When I hear someone I respect rave about a software tool I’ll take a look at it. When I do, it often leaves me cold and I wonder how they could think it’s so great. Is this person just easily impressed? I think I understand now why this happens.
Tools are used in a context, and that context is often missing from a discussion. Software developers talk more about their tools than how they string their tools together. In hardware terms, they talk about components but not the backplane that holds the components together. To understand how someone works, you need to know his or her backplane and not just a list of tools.
Tom Ryder had an interesting series of blog posts entitled Unix as IDE. He brings up some ideas that I believe would be of interest to people who don’t care about Unix. He’s talking about backplanes.
When you use Visual Studio or Eclipse as an IDE, that software is your backplane. It integrates your software development tasks. Many developers see their IDE as a godsend and couldn’t imaging working without it. Others disagree. It’s not that some people like an integrated development environment (IDE) and others prefer a disintegrated development environment (DDE). Some developers, like Ryder, have a different way of integrating activities. He explains that he’s not trying to condemn IDEs:
I don’t think IDEs are bad; I think they’re brilliant … In particular, I’m not going to try to convince you to scrap your hard-won Eclipse or Microsoft Visual Studio knowledge for the sometimes esoteric world of the command line. All I want to do is show you what we’re doing on the other side of the fence.
I found it interesting that although Ryder is fond of Vim, he’s not advocating Vim per se as an IDE. He sees Unix itself as his backplane and Vim as a component.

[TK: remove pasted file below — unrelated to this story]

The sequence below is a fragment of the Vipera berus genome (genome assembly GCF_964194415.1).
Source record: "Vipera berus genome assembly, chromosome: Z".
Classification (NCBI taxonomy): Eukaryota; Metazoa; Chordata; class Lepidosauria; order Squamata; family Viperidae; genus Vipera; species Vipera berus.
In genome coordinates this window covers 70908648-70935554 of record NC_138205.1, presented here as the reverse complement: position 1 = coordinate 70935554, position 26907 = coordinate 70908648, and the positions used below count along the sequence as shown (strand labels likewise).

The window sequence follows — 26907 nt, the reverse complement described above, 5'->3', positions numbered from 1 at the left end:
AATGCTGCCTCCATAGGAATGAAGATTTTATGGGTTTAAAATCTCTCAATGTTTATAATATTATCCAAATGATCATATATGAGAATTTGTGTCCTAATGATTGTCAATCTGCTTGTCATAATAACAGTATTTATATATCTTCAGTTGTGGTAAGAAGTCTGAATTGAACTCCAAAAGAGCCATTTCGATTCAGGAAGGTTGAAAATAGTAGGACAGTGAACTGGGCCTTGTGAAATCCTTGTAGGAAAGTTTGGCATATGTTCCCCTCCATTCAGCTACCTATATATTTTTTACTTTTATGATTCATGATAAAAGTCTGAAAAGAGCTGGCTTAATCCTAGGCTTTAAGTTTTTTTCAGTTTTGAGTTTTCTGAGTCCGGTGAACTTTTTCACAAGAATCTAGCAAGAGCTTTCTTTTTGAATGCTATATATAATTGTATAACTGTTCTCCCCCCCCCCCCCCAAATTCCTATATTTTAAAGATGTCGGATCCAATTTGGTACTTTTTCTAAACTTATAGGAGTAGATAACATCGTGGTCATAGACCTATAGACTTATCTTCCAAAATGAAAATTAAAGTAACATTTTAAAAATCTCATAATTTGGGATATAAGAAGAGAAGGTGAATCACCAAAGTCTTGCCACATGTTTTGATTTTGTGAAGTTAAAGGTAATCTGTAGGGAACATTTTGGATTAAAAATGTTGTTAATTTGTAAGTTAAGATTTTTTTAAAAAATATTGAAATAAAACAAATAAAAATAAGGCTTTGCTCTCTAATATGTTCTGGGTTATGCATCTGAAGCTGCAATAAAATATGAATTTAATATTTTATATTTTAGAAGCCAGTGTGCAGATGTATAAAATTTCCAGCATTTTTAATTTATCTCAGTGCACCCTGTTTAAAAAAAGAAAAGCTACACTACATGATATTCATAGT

… the two grand old text editors Emacs and Vi (GNU Emacs and Vim) have such active communities developing plugins to make them support pretty much any kind of editing task. There are plugins to do pretty much anything you could really want to do in programming in both editors … the developers concerned are trying to make these text editors into IDEs in their own right. There are posts about never needing to leave Vim, or never needing to leave Emacs. But I think that trying to shoehorn Vim or Emacs into becoming something that it’s not isn’t quite thinking about the problem in the right way. [emphasis added]
I agree. I like Emacs, and I appreciate using one program where I used to use several. However, you quickly reach diminishing return when you try to do everything in Emacs. Ryder goes on later to discuss Vim and how it fits into his ecosystem.
Part of the reason Vim is thought of as a toy or relic by a lot of programmers used to GUI-based IDEs is its being seen as just a tool for editing files on servers, rather than a very capable editing component for the shell in its own right. Its own built-in features being so composable with external tools on Unix-friendly systems makes it into a text editing powerhouse that sometimes surprises even experienced users. [emphasis added]
Composability is the key idea of backplanes. See this post on usability versus composability.
Many developers live in Visual Studio, but what happens when Visual Studio doesn’t integrate everything you need to do? Some would say that Windows is their backplane just as Unix is Ryder’s backplane. They use the file system, the clipboard, etc. But if you want to be more automated, you have the option of writing Visual Studio plugins or writing scripts to glue things together using COM or PowerShell. The transition between doing something manually and automatically is steeper on Windows.